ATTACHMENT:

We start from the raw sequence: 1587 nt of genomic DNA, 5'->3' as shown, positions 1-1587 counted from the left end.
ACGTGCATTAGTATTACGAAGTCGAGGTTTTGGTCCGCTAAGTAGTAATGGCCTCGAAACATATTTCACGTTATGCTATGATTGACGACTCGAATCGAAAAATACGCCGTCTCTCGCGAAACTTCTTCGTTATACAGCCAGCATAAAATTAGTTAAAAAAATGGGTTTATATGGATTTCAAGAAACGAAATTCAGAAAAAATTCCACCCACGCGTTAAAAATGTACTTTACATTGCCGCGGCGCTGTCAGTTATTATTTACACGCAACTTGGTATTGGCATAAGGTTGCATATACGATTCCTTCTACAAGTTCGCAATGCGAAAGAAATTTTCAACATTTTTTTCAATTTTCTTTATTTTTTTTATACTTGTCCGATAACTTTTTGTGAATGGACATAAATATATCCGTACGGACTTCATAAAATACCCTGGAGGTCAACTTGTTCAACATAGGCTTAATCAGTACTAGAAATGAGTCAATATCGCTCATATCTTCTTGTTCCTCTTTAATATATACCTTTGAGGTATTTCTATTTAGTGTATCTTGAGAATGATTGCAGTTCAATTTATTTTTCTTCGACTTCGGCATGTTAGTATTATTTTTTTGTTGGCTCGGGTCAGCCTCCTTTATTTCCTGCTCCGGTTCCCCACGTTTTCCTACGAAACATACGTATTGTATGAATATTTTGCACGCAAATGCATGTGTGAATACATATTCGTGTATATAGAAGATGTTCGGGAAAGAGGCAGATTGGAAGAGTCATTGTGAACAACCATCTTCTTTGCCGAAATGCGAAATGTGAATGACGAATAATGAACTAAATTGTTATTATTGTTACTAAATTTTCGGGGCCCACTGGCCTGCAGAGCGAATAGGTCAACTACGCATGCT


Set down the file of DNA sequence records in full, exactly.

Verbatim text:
We start from the raw sequence: 1587 nt of genomic DNA, 5'->3' as shown, positions 1-1587 counted from the left end.
ACGTGCATTAGTATTACGAAGTCGAGGTTTTGGTCCGCTAAGTAGTAATGGCCTCGAAACATATTTCACGTTATGCTATGATTGACGACTCGAATCGAAAAATACGCCGTCTCTCGCGAAACTTCTTCGTTATACAGCCAGCATAAAATTAGTTAAAAAAATGGGTTTATATGGATTTCAAGAAACGAAATTCAGAAAAAATTCCACCCACGCGTTAAAAATGTACTTTACATTGCCGCGGCGCTGTCAGTTATTATTTACACGCAACTTGGTATTGGCATAAGGTTGCATATACGATTCCTTCTACAAGTTCGCAATGCGAAAGAAATTTTCAACATTTTTTTCAATTTTCTTTATTTTTTTTATACTTGTCCGATAACTTTTTGTGAATGGACATAAATATATCCGTACGGACTTCATAAAATACCCTGGAGGTCAACTTGTTCAACATAGGCTTAATCAGTACTAGAAATGAGTCAATATCGCTCATATCTTCTTGTTCCTCTTTAATATATACCTTTGAGGTATTTCTATTTAGTGTATCTTGAGAATGATTGCAGTTCAATTTATTTTTCTTCGACTTCGGCATGTTAGTATTATTTTTTTGTTGGCTCGGGTCAGCCTCCTTTATTTCCTGCTCCGGTTCCCCACGTTTTCCTACGAAACATACGTATTGTATGAATATTTTGCACGCAAATGCATGTGTGAATACATATTCGTGTATATAGAAGATGTTCGGGAAAGAGGCAGATTGGAAGAGTCATTGTGAACAACCATCTTCTTTGCCGAAATGCGAAATGTGAATGACGAATAATGAACTAAATTGTTATTATTGTTACTAAATTTTCGGGGCCCACTGGCCTGCAGAGCGAATAGGTCAACTACGCATGCT